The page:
With that done, once you’ve added a few movies using the WordPress backend, and we have everything we need to start bringing the data into React!

Part 3: React


To fetch external data in JavaScript, you need to use promises. This will likely have implications for the way you want to structure your React components, and in my case (converting an existing React project), I had to re-write a fair amount of code.

Promises in JavaScript

Promises in JavaScript are used to handle asynchronous actions — things that happen outside the usual step-by-step or “synchronous” order of execution (after hoisting).

The good news is that asynchronous JavaScript is a lot easier than it used to be. Before ES6, we were dependent on callback functions. If multiple callbacks were necessary (and they often were), nesting would lead to code that was very difficult to read, scale and debug — a phenomenon sometimes known as callback hell, or the pyramid of doom!

Promises were introduced in ES6 (or ES2015) to solve that problem, and ES8 (or ES2018) saw the introduction of async ... await , two keywords which further simplify asynchronous functionality. But for our purposes, the most critical promise-based method is fetch() .

The Fetch Method

This method has been available since Chrome 40, and it is an easier-to-use alternative to XMLHttpRequest() .

fetch() returns a promise and so it is “then-able”, meaning that you can use the then() method to process the outcome.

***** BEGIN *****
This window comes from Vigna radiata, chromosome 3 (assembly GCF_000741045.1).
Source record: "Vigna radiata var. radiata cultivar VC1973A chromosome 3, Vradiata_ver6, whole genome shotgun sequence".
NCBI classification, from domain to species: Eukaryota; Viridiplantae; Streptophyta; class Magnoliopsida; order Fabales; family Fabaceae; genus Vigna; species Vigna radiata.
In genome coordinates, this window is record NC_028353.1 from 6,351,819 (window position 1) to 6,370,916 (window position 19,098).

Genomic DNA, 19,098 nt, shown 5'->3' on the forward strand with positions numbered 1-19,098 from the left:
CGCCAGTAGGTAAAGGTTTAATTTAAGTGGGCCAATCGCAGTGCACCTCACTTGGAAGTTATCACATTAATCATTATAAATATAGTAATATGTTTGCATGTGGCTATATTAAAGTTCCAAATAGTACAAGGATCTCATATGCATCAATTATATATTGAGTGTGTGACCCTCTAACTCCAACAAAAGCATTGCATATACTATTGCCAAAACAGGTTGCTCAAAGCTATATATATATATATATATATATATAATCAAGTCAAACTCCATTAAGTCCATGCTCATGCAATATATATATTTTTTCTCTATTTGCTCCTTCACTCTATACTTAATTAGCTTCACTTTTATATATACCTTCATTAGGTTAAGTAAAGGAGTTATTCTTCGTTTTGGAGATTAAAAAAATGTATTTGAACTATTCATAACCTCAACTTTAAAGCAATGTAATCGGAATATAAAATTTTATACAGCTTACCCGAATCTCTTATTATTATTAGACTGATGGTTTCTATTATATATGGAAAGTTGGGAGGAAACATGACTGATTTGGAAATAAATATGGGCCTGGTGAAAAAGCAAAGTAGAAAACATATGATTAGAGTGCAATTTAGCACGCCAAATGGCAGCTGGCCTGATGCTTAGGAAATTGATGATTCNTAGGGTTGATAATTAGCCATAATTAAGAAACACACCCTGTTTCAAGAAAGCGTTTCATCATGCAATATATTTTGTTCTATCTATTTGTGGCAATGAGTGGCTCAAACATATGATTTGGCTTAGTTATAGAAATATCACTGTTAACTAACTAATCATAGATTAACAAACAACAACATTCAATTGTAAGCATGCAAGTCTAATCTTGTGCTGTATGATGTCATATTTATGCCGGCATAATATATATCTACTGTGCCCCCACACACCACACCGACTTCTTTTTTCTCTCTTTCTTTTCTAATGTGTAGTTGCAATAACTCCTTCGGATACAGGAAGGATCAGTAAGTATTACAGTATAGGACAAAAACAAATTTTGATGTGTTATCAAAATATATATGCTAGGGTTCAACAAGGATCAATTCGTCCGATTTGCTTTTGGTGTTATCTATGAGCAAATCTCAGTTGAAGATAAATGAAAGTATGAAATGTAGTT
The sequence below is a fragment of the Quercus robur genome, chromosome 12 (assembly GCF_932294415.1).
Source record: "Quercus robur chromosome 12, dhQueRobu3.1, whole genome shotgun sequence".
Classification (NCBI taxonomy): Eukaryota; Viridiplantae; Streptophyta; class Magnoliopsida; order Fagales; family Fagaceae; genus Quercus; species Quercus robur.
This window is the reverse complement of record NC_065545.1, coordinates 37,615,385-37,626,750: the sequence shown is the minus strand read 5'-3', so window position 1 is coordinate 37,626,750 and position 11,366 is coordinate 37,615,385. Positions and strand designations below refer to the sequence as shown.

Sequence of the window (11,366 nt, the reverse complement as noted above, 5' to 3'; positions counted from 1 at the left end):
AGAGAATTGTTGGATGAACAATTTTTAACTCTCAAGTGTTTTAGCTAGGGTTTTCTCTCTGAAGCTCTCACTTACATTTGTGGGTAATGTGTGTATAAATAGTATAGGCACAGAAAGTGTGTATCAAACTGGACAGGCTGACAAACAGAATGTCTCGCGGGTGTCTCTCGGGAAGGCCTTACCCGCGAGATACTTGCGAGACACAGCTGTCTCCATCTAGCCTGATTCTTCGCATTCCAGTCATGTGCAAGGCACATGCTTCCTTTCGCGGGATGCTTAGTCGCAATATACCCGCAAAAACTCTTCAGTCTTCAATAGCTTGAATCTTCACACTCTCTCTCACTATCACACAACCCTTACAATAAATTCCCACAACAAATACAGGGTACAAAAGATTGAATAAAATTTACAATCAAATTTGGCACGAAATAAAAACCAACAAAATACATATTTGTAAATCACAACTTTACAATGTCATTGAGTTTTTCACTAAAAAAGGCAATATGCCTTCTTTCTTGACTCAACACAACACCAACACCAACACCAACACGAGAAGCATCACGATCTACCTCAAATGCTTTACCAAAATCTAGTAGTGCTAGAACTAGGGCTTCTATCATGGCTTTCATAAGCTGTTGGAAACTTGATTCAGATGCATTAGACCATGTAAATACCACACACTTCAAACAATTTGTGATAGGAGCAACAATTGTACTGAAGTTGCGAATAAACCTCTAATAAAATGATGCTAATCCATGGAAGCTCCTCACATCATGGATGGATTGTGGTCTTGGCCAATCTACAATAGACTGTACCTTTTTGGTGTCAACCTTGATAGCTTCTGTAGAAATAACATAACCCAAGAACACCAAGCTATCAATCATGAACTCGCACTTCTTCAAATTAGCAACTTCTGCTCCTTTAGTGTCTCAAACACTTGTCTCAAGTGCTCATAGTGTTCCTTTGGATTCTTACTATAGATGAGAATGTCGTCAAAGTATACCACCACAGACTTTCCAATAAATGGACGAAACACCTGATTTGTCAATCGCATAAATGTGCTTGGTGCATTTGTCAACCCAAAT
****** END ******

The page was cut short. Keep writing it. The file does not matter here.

You can add fetch to a method inside your React class component, like so:

fetchPostData() {  fetch(`http://localhost/yoursitename/wp-json/wp/v2/movies?per_page=100`)  .then(response => response.json())  .then(myJSON => {  // Logic goes here});}

In the code above, two things are important:

  • First, we are calling a URL with the filter ?per_page=100 appended onto the end. By default, WordPress only shows 10 items per page, and I often find myself wanting to increase that limit.
  • Second, before processing our data, we are using the .json() method. This method is used primarily in relation to fetch(), and it returns the data as a promise and parses the body text as JSON.

In most cases, we’ll want to run this function as soon as our React component has mounted, and we can specify this using the componentDidMount() method:

componentDidMount() {  this.fetchPostData();}

Handling Promises

Once you have returned a promise, you have to be careful about handling it in the correct context.

When I first tried to use promises, I spent a while trying to pass that data to variables outside of the scope of the promise. Here are a few rules of thumb:

  • In React, the best way to use promises is via the state. You can use this.setState() to pass promise data into your component’s state.
  • It is best to process, sort and re-arrange your data within a series of then() methods following the initial fetch() . Once any processing is complete, it is best practice to add the data to state within your final then() method.